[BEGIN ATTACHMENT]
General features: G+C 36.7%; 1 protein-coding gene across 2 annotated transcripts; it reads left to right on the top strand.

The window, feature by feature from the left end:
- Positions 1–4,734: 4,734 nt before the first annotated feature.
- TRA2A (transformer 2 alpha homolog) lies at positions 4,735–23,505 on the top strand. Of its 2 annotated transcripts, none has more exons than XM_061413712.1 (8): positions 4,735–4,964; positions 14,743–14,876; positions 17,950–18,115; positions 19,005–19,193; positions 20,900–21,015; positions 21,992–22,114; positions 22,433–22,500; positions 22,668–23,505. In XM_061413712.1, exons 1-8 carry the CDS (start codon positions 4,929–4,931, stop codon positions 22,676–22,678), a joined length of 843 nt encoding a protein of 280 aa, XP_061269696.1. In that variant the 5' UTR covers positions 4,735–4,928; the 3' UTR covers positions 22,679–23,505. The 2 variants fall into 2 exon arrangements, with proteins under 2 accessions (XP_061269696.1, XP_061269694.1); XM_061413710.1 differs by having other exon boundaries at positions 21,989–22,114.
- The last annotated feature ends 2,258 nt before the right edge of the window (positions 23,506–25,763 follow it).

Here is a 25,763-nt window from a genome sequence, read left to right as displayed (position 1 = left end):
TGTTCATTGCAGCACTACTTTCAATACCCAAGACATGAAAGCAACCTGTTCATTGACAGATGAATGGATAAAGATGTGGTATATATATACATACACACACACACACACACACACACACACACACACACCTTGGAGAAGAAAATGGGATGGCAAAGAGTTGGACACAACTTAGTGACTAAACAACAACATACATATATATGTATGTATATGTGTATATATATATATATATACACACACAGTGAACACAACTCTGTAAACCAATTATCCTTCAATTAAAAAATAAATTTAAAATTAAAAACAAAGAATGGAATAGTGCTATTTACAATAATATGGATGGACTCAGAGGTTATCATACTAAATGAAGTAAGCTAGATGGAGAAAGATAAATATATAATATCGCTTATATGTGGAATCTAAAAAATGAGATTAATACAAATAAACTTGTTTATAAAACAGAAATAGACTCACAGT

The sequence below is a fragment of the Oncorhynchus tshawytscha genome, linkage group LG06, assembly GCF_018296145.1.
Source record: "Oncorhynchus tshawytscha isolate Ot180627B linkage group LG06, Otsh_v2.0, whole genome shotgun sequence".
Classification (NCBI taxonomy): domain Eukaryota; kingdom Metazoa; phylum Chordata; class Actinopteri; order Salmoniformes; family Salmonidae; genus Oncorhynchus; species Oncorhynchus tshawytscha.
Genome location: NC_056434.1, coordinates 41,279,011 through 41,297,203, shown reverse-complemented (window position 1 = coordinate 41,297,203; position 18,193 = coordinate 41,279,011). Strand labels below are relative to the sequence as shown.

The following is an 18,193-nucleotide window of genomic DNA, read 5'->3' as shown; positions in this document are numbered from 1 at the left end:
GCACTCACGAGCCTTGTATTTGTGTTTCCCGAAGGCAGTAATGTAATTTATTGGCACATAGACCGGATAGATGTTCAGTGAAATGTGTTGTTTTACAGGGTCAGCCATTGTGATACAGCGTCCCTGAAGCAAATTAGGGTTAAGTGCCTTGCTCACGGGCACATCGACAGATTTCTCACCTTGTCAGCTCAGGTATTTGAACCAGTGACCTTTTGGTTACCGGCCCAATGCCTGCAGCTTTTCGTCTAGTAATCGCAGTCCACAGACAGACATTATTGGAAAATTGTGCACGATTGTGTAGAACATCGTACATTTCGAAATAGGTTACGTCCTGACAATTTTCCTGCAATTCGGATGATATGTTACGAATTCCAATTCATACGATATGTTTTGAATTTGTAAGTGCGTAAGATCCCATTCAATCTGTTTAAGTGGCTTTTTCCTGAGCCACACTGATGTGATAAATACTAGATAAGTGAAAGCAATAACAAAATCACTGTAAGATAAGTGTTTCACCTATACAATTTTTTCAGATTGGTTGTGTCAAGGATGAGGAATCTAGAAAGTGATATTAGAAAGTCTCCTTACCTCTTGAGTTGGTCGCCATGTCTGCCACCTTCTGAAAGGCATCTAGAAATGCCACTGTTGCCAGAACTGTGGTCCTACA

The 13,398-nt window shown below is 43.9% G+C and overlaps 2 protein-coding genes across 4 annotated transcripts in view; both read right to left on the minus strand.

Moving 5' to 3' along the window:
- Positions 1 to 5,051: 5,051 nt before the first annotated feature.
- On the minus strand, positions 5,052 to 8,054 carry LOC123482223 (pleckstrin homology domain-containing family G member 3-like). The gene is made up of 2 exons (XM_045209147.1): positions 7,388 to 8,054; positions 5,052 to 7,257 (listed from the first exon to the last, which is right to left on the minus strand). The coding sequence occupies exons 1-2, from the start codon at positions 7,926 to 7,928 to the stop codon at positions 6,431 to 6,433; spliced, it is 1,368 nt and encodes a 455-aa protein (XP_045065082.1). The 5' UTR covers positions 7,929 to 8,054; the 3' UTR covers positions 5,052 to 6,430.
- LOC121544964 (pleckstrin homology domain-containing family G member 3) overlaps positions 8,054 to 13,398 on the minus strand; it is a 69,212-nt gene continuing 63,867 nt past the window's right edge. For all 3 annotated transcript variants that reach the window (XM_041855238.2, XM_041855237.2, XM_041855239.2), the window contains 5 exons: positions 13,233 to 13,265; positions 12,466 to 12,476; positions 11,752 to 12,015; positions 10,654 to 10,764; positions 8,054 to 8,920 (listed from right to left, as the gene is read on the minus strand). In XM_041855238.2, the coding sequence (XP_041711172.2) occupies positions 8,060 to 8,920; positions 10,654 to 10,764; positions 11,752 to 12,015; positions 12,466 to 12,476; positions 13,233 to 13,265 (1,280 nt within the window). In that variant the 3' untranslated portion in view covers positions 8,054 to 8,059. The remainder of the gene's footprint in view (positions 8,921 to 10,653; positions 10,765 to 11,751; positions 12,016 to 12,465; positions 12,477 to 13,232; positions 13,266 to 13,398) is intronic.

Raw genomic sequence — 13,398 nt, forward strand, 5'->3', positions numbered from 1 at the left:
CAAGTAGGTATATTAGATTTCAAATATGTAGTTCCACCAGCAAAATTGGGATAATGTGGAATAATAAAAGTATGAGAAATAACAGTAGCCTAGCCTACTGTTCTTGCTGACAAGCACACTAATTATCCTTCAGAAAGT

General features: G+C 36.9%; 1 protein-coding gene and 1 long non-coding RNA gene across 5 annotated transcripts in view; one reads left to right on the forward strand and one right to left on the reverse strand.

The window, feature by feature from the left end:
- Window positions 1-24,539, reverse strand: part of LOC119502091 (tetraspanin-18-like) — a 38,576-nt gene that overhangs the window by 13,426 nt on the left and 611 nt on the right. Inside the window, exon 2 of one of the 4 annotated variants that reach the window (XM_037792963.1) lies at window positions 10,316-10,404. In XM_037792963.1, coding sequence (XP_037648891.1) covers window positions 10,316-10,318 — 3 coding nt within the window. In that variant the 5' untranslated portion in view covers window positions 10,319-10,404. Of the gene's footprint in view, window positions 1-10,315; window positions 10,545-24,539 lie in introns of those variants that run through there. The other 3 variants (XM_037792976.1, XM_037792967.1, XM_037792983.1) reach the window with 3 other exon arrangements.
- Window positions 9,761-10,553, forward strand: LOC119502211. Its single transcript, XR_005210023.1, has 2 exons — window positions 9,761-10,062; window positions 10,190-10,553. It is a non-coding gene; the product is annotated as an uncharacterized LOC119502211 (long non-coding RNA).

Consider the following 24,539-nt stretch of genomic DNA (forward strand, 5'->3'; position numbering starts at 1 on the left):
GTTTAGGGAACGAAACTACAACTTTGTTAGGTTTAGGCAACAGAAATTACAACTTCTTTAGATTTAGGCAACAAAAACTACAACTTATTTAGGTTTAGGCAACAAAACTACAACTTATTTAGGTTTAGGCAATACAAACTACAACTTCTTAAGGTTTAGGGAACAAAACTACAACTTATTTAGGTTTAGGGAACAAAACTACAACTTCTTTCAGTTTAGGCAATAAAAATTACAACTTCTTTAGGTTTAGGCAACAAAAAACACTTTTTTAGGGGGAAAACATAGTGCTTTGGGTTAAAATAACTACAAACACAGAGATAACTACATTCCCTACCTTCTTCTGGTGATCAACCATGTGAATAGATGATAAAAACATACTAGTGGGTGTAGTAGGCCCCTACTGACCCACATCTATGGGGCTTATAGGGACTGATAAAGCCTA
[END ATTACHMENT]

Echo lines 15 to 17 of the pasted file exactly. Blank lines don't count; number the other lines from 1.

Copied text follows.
Moving 5' to 3' along the window:
- Positions 1 to 5,051: 5,051 nt before the first annotated feature.
- On the minus strand, positions 5,052 to 8,054 carry LOC123482223 (pleckstrin homology domain-containing family G member 3-like). The gene is made up of 2 exons (XM_045209147.1): positions 7,388 to 8,054; positions 5,052 to 7,257 (listed from the first exon to the last, which is right to left on the minus strand). The coding sequence occupies exons 1-2, from the start codon at positions 7,926 to 7,928 to the stop codon at positions 6,431 to 6,433; spliced, it is 1,368 nt and encodes a 455-aa protein (XP_045065082.1). The 5' UTR covers positions 7,929 to 8,054; the 3' UTR covers positions 5,052 to 6,430.